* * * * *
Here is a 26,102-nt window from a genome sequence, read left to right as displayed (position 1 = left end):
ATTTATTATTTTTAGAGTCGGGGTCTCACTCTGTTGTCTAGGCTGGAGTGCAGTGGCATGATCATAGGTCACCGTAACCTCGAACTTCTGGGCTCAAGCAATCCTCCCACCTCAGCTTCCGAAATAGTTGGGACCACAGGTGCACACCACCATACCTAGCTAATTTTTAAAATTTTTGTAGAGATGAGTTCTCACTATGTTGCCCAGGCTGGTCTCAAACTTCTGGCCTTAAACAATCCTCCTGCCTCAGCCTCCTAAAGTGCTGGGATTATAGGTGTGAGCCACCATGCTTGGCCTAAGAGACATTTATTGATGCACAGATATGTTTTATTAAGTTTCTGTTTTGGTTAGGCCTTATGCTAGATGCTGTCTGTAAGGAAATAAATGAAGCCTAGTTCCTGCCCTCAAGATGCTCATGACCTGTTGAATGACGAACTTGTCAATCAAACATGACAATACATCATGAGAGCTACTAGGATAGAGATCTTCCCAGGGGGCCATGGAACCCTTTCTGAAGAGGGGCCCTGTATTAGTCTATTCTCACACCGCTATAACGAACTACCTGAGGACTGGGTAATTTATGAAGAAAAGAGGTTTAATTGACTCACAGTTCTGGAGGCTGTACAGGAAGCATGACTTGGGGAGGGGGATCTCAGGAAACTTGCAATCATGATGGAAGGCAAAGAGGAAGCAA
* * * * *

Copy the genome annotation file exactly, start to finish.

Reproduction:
Here is a 26,102-nt window from a genome sequence, read left to right as displayed (position 1 = left end):
ATTTATTATTTTTAGAGTCGGGGTCTCACTCTGTTGTCTAGGCTGGAGTGCAGTGGCATGATCATAGGTCACCGTAACCTCGAACTTCTGGGCTCAAGCAATCCTCCCACCTCAGCTTCCGAAATAGTTGGGACCACAGGTGCACACCACCATACCTAGCTAATTTTTAAAATTTTTGTAGAGATGAGTTCTCACTATGTTGCCCAGGCTGGTCTCAAACTTCTGGCCTTAAACAATCCTCCTGCCTCAGCCTCCTAAAGTGCTGGGATTATAGGTGTGAGCCACCATGCTTGGCCTAAGAGACATTTATTGATGCACAGATATGTTTTATTAAGTTTCTGTTTTGGTTAGGCCTTATGCTAGATGCTGTCTGTAAGGAAATAAATGAAGCCTAGTTCCTGCCCTCAAGATGCTCATGACCTGTTGAATGACGAACTTGTCAATCAAACATGACAATACATCATGAGAGCTACTAGGATAGAGATCTTCCCAGGGGGCCATGGAACCCTTTCTGAAGAGGGGCCCTGTATTAGTCTATTCTCACACCGCTATAACGAACTACCTGAGGACTGGGTAATTTATGAAGAAAAGAGGTTTAATTGACTCACAGTTCTGGAGGCTGTACAGGAAGCATGACTTGGGGAGGGGGATCTCAGGAAACTTGCAATCATGATGGAAGGCAAAGAGGAAGCAA